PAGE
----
In the past few months that I’ve worked at the Holocaust museum, I have driven survivors around every corner of Los Angeles, wading through every Sig Alert from Altadena to Santa Clarita. I’ve just taken Dave from a neighborhood school where he spoke to a group of sweaty teenagers about his experiences during World War II; about the family he never got the chance to know, to complain about, to love; about moving away from Europe, to Israel, and then to America; about how the war in his head continued for years after the fighting ended the profound way his life was shaped by human history.

Dave, just like Dorothy, Edith, Gabriella, Curt, and Sol, has become my road buddy. Dave and the others can go into classrooms and talk earnestly about angels and demons and hope and the power of love and goodness to prevail over evil. They can say these things because they’ve lived them. They are sincere and gentle and yet, prone to the same cursing and hyperbole that dogs us all as we edge our way over the Sepulveda pass on a Thursday afternoon. And though I am getting paid to be his safe ride home, I can’t help feeling like I’m not the gal for this job. I’m far too selfish.

Dave and I are making our way back to his house through rush hour. We are somewhere on the Hollywood Freeway, before the exit to Reseda but after Burbank Boulevard, drowning in a sea of gleaming Priuses, when I realize the 80-something year-old man in my passenger seat is either asleep, or worse—pretending to be asleep so he doesn’t have to talk to me anymore.

Dave?” I say, giving him a gentle nudge. “You can’t quit on me now! I was just getting to the part about how even though in the back of my mind I knew Tom was wrong for me, sometimes we all fall for the bad boy.”

I can’t say that the younger me ever pictured the older version sitting here, breathing in the exhaust and smog with Dave. I moved to Los Angeles in the promising spring of 2010 fresh from college, alive with the possibilities the world held for a Religious Studies major who had an interest in promoting coexistence, among other personal ambitions. I bought a car, an aspirational hatchback. A car with five doors hints at mobile, fun-loving lifestyle. I had imagined friends would pile in all at once and, if Kevin or somebody else we didn’t like tagged along, we’d throw him in the way back with the surfboards. I imagined a California existence that was more play than work, where you didn’t have to be coordinated to surf, or want to try a lot of drugs to go camping at Joshua Tree. I dreamed that my Honda Fit would take me far, but never as far as Northridge.

I don’t know why I’ve been entrusted with taking Dave to the outer edge of the San Fernando Valley. I’m a terrible driver. I’m not just being modest. The California DMV once sent me a sternly worded letter to legally certify it: “You might think you’re passing for average on the road, but driving requires constant vigilance.”

I am worried I haven’t been vigilant, that I haven’t tried hard enough, that I’ll never get up the nerve to even change lanes. I really should change lanes. Even Dave has mentioned a few times that I’ve been in the slow lane for a long time.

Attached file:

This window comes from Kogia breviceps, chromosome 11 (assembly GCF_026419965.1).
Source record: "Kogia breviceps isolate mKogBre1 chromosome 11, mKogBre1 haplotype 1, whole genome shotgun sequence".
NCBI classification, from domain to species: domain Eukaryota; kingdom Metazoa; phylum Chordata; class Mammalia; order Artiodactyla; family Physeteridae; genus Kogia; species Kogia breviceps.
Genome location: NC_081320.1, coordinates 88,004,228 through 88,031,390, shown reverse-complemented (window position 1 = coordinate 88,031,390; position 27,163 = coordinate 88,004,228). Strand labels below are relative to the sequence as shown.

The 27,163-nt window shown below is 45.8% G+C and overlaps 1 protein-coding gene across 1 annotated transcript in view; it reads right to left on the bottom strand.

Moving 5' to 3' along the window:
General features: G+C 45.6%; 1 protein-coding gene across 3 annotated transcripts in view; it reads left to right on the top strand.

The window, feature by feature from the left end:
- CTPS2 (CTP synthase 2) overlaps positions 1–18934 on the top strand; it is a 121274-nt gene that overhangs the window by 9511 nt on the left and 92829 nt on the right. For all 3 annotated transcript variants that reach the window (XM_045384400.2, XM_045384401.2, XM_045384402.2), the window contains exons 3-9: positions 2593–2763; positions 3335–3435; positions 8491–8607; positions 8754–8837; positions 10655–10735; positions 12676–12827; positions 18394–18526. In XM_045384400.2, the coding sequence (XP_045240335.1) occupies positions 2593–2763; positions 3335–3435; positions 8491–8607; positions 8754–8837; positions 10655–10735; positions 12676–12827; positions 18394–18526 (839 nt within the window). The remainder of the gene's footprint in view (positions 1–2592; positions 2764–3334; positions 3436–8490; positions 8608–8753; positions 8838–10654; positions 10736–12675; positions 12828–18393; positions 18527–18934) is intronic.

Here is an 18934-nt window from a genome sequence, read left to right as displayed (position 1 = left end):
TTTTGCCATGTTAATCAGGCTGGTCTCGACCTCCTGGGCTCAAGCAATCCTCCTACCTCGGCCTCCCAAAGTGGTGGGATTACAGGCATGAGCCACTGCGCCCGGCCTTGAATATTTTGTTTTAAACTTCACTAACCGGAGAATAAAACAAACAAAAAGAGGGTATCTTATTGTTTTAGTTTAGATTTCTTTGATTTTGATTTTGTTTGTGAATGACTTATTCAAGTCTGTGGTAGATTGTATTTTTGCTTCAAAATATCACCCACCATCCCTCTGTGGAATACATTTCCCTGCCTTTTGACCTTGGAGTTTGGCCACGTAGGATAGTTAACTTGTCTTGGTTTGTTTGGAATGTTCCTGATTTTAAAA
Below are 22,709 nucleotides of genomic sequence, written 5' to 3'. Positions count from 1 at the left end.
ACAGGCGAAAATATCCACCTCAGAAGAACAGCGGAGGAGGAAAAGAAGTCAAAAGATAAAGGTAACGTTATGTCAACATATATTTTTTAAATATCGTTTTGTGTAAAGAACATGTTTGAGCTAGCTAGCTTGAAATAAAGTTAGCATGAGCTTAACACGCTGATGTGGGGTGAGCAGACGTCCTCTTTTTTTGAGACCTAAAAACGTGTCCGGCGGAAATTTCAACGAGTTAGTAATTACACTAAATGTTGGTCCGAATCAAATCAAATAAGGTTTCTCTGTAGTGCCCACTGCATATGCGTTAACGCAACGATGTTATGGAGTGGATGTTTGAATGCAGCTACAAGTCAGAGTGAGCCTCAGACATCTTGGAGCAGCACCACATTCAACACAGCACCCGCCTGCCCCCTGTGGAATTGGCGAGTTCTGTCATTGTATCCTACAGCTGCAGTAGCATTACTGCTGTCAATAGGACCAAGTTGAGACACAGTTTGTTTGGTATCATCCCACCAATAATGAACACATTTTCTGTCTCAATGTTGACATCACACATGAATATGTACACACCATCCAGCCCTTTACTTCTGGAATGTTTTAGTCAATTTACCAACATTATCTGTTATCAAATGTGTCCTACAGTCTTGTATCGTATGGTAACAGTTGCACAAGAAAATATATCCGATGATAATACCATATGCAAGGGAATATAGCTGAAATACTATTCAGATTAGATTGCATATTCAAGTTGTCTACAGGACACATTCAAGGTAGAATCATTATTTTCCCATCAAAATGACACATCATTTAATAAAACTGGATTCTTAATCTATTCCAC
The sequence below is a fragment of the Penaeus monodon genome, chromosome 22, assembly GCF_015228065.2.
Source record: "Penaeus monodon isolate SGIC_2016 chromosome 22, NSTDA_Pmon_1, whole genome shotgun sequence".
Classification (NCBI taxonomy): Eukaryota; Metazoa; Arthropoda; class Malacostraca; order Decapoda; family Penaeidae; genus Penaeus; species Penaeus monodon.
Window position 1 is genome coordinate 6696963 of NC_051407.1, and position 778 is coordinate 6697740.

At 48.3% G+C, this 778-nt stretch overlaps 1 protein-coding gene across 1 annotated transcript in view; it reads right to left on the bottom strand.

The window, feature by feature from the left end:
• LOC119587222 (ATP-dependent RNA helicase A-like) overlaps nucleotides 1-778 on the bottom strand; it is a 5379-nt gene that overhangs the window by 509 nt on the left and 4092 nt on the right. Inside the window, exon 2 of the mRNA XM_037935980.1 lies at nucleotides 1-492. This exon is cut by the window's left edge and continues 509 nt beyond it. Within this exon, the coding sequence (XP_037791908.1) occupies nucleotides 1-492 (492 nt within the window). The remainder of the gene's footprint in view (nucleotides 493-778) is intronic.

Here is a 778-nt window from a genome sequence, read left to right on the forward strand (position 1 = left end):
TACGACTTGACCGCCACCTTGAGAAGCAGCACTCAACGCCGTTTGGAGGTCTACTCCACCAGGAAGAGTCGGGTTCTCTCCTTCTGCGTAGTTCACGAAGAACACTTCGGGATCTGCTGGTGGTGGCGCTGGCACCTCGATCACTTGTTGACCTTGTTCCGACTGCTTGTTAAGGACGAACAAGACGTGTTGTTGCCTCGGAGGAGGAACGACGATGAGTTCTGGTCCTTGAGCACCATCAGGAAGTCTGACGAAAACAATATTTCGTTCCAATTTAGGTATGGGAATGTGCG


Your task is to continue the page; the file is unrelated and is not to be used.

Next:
Which touches a nerve. I do feel I’ve been idling too long, spending too much time in coffee shops staring into the face in the foam of my fair trade Vanilla latte and not enough time building something real—like an app or at least a yoga practice.

I taught myself to freeway drive upon moving here. One night, after carefully planning out a 30-mile route to a friend’s place on all side streets, I made a wrong turn and ended up on the 110 heading south. When I didn’t die, I told God and the California Highway Patrol Officer who pulled me over that I was going to be responsible with my one and good life.

And in all that time, what have I done? Who have I loved? What did I even eat for lunch?

Dave asks me to take it easy on the brakes. “Well if you’re so unhappy with my driving, you can walk home, Dave!” I joke. He has a bad hip.

He’s just told a group of kids that no one hugged him until he was 18, when he had his first girlfriend. He asked them to try and imagine a life like that. If they’ve ever been that lonely or felt that hopeless.

Dave is funny. He’s unassuming but principled. When he met Helene, the woman who would become his wife of 65 years, he asked her out simply: “You don’t really want me to call or come around again, do you?”

Dave loves baseball; he can’t stand the guy who married his daughter. He talks like he spent his childhood going to Brooklyn Dodgers games and riding Deno’s Wonder Wheel on Coney Island. But the truth is Dave was born in Slovakia, where he and his brother chased around farm animals until the day that a man came and took them away. He never saw his parents again.

Dave and his brother were saved by a British stockbroker named Nicholas Winton. Winton was 29 when he postponed a ski vacation to visit refugee camps in Czechoslovakia. Struck by the desperate situation, he arranged transport, visas, and new homes for vulnerable children. In the end, he saved 669 young lives.

But Winton’s heroism seemed banal to him. Nobody might have known about his work if his wife hadn’t stumbled upon his records collecting dust in their attic, years after the war had ended. Winton, who died last summer, seemed to dismiss the extraordinary nature of what he’d done, telling The New York Times: “Why did I do it? Why do people do different things? Some people revel in taking risks, and some go through life taking no risks at all.”

I realize that perhaps all the questions I’ve asked of myself haven’t been challenging enough—perhaps because I’ve only ever wondered about myself.





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